There are so many different opinions and approaches to raising kids that your head can spin. As soon as you and your partner announce you’re expecting, your parents, siblings, in-laws, and friends all chime in with stories of their own triumphs and failures in childrearing.
There’s one bit of advice that most parents and childrearing systems agree on, and that’s the necessity of reading to your children. Reading aloud to kids helps build language skills, reading comprehension, vocabulary, and social skills. The closeness and bonding that happens over a storybook is something every parent cherishes. But there are some additional, unexpected benefits of reading to your child.
Research has shown that just keeping a substantial number of books in your home benefits children. Kids who grew up in homes with large home libraries grew into adults that were more proficient not just in literacy, but also in “numeracy,” and in using technological means of communicating with others.
The benefit was apparent even in people who never graduated from high school: if they grew up in a home with a large number of books, their literacy level was on a par with people raised with fewer books around who had nevertheless earned college degrees.
Many children’s books directly address some of the difficulties kids face as they grow up. Children’s authors have sensitively addressed teasing, anxiety over visiting the doctor, hurtful rejection from friends, or even the pain of losing a grandparent. Reading books that depict ordinary kids coping with these issues can help a child forge resilience to overcome the obstacles life puts in their path.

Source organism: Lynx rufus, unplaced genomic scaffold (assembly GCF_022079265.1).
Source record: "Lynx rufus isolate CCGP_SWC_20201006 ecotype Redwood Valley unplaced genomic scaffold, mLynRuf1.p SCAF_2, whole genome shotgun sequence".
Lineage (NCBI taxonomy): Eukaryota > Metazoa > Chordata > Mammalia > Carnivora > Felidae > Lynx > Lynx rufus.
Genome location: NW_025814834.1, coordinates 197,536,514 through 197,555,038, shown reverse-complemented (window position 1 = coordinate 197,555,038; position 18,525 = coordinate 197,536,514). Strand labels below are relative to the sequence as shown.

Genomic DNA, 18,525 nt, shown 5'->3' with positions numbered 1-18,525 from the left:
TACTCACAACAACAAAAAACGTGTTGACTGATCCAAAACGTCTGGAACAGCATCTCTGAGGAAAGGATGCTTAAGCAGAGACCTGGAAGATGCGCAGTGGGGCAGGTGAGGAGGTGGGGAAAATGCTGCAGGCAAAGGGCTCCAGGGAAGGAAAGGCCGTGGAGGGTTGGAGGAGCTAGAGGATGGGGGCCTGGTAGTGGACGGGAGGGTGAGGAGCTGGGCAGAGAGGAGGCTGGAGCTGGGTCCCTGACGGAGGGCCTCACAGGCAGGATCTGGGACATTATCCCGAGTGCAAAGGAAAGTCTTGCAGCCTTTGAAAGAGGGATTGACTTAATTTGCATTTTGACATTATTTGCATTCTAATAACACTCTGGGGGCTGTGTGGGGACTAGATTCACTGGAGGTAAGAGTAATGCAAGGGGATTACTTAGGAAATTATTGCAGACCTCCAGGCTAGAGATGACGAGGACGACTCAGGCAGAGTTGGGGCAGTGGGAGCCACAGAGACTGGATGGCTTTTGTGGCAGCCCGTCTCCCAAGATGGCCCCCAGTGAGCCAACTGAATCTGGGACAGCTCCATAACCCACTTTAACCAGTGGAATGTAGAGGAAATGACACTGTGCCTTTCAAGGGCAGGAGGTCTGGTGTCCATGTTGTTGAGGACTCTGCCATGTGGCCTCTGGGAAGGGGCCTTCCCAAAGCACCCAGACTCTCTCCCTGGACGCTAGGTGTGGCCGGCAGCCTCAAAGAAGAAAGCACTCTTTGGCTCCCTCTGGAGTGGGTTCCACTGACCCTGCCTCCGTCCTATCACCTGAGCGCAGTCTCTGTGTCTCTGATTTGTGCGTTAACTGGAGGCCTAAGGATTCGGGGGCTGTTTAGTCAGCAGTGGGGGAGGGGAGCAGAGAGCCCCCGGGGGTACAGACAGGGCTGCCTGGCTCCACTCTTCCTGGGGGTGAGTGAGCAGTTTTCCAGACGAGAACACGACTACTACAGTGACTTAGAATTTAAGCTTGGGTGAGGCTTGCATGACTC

Parents can even help their children with developmental issues like outgrowing thumb-sucking by reading books together that present changes that happen when growing up. For kids with physical or intellectual differences, seeing a portrayal of a kid like them in the pages of a book can be reassuring and empowering.
Building Empathy and Self-Regulation
Children who are read to regularly demonstrate greater empathy for others. They have the ability to step into another’s place and see things from different perspectives. That’s a soft skill that employers value later in life, another of the more unexpected benefits of reading to your child. Kids who are read to also develop better self-regulation skills and attention spans.
Fostering Imagination While Separating Reality from Fantasy
Readers know the delight and the thrill that comes from losing themselves in stories that depict imaginary worlds. Kids love to pretend, and books that take them to a princess’s castle, a dragon’s lair, or a wizarding school become favorites for life. A love of fantasy can become the basis for friendships and adult affinity groups.
But as kids grow up, they must face how things happen in real life. Heroes in stories can inspire kids to take on real-world challenges and work hard to overcome problems. Stories also help them learn the difference between the fictional world in their favorite books, and the reality of what happens in school, on the playground, and around the family dinner table.